In response to the Supreme Court’s ruling against his student loan relief program, President Biden has outlined a new approach to pursue debt forgiveness that is legally sound. The court’s 6-3 decision overturned the president’s plan to forgive up to $20,000 in federal student loan debt, a key campaign promise. Despite the setback, President Biden emphasized that he did not offer false hope to borrowers and instead blamed Republicans for suing over the program and voting against it in Congress.
President Biden’s initial plan, announced last August, aimed to forgive $10,000 in student loans for individuals earning less than $125,000 annually, and an additional $10,000 for those who attended college on Pell Grants. However, the promise of relief faced legal challenges and was ultimately struck down by the Supreme Court.
In a statement from the White House, President Biden assured borrowers that he remains committed to addressing student debt. He directed Education Secretary Miguel Cardona to initiate a process under the Higher Education Act, which would allow for the compromise, waiver, or release of loans under specific circumstances. The administration will also implement a 12-month “on-ramp repayment program” when student loan payments resume in the fall. During this period, the Department of Education will not report missed payments to credit agencies or consider them delinquent.
To provide debt relief, President Biden announced the introduction of the “Saving on a Valuable Education” (SAVE) plan. This income-based repayment program limits monthly payments for undergraduate loans to 5% of income, a reduction from the current 10% level. Additionally, the time required to forgive loans under $12,000 will be shortened to 10 years instead of 20 years.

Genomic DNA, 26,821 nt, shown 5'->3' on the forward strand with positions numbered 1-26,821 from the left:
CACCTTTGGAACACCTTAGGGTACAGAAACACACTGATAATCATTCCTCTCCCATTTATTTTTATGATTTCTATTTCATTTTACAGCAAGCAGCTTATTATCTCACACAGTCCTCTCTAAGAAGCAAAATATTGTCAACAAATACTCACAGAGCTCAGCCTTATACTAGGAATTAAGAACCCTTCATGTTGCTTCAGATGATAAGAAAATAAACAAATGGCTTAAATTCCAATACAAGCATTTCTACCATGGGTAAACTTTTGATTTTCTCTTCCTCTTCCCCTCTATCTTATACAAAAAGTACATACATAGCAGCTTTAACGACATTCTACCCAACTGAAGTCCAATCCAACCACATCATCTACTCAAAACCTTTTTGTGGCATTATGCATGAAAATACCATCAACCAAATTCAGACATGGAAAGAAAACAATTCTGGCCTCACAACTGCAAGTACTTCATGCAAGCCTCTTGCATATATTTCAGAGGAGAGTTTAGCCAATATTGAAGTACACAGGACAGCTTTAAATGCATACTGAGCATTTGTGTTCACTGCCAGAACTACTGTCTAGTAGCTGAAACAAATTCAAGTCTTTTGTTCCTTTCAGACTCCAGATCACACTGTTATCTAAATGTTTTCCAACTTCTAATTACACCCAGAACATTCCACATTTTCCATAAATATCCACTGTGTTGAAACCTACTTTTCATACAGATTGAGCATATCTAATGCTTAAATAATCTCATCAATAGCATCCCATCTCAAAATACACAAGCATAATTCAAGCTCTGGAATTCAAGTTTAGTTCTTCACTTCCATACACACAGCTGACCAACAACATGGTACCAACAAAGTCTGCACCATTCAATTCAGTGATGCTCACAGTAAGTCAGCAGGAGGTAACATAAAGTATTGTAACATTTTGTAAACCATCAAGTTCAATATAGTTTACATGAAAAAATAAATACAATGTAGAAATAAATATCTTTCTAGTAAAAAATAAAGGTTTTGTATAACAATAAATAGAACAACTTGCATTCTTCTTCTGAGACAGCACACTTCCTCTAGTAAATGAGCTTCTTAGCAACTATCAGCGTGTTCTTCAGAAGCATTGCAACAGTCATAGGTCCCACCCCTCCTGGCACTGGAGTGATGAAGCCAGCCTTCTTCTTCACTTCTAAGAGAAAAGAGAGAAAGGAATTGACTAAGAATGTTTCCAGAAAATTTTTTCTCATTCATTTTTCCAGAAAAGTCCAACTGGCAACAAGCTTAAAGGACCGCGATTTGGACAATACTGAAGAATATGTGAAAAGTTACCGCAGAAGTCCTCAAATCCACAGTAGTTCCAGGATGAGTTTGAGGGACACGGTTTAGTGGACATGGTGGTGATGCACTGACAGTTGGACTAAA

The new path outlined by President Biden aims to ground the approach in the Higher Education Act, providing debt relief to as many borrowers as possible. The administration acknowledges that the process may take longer but believes it represents the best remaining option.
While the Supreme Court’s decision presents a setback for student loan holders, it also impacts President Biden’s reelection efforts. His campaign promise to cancel student loan debt was not fulfilled, and the ruling underscores the challenges he faces in this regard.
According to the White House, the now-defeated plan would have primarily benefited borrowers earning less than $75,000 per year, with no relief provided to those earning over $125,000. The estimated cost of the plan was approximately $430 billion.
Overall, President Biden remains determined to pursue student loan relief, utilizing alternative avenues to achieve this goal and support borrowers in their pursuit of financial stability.